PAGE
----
Rebecca Schofield is shown in a May, 2016, family photo. (Anne Schofield/Handout via The Canadian Press)

Porch lights turn on for Canadian teen behind #BeccaToldMeTo movement

New Brunswick’s Rebecca Schofield had asked her Facebook followers to perform random acts of kindness

Porch lights have been turning on across North America in honour of a New Brunswick teenager who turned a terminal prognosis into an online movement that inspired acts of kindness around the globe.

Rebecca Schofield died of brain cancer in Moncton on Saturday evening at the age of 18.

Hundreds of members of a Facebook group dedicated to her #BeccaToldMeTo movement said they were turning on their porch lights Sunday evening in her honour, in places like California, Texas, Florida and across Canada.

“Porch light on in Arizona in memory of Becca,” commented Facebook user Cynthia Howard on a post that had been shared more than 2,200 times by Monday morning.

The Riverview, N.B., teenager penned a bucket list in December 2016 after learning her years-long battle with brain cancer had taken a turn for the worse, with doctors giving her only months to live.

The list included some of life’s simple pleasures — playing with puppies, eating her dad’s macaroni and cheese — and one more altruistic request. She asked her thousands of Facebook followers to help her cross an item off the list by performing random acts of kindness and posting them online under the hashtag #BeccaToldMeTo.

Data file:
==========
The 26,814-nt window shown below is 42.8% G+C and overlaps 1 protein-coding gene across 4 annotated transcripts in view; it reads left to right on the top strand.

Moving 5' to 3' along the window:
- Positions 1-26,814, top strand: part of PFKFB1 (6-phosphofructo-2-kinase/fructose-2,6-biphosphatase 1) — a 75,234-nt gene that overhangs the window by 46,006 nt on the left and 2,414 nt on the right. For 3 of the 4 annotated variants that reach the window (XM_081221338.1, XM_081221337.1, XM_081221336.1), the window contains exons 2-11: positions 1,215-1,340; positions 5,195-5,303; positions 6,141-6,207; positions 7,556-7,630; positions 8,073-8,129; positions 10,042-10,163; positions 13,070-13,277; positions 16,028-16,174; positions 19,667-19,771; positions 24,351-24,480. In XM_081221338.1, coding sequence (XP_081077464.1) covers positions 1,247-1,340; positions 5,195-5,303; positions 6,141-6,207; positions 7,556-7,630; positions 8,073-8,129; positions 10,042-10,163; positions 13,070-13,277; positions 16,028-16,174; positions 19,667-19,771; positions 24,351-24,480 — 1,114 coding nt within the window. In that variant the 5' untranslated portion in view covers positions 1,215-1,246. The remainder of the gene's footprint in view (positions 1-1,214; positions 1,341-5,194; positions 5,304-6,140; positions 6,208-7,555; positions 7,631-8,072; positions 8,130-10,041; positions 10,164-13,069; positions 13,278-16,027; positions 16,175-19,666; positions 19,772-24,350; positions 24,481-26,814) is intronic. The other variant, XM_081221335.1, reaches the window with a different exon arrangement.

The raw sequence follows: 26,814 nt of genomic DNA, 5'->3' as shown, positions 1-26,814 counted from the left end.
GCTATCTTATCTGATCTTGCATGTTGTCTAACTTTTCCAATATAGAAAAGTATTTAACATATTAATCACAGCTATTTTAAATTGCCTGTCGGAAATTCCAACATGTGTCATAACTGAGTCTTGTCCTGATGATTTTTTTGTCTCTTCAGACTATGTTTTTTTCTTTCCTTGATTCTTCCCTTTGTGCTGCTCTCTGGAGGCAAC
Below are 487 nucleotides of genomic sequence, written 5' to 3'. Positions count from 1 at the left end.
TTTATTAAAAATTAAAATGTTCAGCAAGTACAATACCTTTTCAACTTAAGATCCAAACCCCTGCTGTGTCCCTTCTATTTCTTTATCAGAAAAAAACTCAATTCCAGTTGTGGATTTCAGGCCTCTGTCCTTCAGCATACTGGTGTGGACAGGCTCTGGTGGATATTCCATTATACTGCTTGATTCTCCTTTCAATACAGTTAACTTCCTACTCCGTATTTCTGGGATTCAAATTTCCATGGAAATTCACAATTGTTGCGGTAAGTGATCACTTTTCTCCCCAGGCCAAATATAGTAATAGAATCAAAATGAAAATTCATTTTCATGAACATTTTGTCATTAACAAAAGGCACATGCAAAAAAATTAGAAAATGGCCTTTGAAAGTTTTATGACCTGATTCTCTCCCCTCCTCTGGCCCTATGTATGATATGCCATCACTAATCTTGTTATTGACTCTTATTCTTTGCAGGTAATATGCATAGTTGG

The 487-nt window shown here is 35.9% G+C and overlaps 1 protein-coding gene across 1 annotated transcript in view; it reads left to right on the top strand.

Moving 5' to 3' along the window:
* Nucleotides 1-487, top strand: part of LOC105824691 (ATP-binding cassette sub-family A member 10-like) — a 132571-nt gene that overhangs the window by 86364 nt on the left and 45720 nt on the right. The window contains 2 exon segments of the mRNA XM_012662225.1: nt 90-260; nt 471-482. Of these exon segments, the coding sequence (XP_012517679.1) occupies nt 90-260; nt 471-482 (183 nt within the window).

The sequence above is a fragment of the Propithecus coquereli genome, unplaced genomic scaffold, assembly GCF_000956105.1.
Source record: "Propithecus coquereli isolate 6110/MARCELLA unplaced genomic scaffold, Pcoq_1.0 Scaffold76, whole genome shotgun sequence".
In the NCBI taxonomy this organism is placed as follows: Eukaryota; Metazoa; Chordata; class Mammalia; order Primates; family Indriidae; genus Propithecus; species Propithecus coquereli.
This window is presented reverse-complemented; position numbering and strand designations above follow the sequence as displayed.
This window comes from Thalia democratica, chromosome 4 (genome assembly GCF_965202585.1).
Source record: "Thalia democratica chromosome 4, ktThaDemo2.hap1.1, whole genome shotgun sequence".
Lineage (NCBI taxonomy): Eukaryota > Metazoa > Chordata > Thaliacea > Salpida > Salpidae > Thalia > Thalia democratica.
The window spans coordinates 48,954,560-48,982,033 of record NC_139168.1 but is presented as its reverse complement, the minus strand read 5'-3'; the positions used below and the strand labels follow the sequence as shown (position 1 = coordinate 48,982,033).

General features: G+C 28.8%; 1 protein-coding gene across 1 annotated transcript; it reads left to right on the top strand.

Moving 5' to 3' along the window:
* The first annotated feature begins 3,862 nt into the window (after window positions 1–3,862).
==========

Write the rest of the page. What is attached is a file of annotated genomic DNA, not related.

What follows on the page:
“I want to create a mass of acts of kindness,” Schofield told her thousands of Facebook followers.

Her request soon went viral, with people as far away as Australia posting their good deeds to social media with the hashtag ”#BeccaToldMeTo.”

The campaign even attracted the attention of Prime Minister Justin Trudeau, who recognized Schofield’s “bravery, volunteerism and inspiring commitment to community” in a February 2017 tweet.

Politicians including New Brunswick Premier Brian Gallant and Federal Fisheries Minister Dominic LeBlanc have offered their condolences, and the New Brunswick RCMP tweeted that its flag was flying at half mast Monday.

Schofield’s family released a statement Sunday that said her supporters “gave her hope that all the good and the bad of the past three years had a meaning, even at times when that was hard to see.”

“You gave her the profound blessing of knowing in her too short life that she had made a difference,” the statement said.

“If the love of a community actually had the medical power to cure childhood cancer, we believe Becca would have lived forever. While that wasn’t possible, we believe the countless acts of kindness Becca and her family have received from a community of caring people literally around the globe has at least helped soothe all of our souls.”

People post good deeds to Schofield’s Facebook page on a daily basis, celebrating acts ranging from holding the door open for someone to sending a box of bath items to Canadian soldiers in Kuwait.

Thousands of dollars have been raised in Schofield’s honour, in addition to donations of food, clothing and blood.

The New Brunswick government declared the third Saturday of September “Becca Schofield Day,” and kicked off the inaugural event in 2017.

Aly Thomson, The Canadian Press

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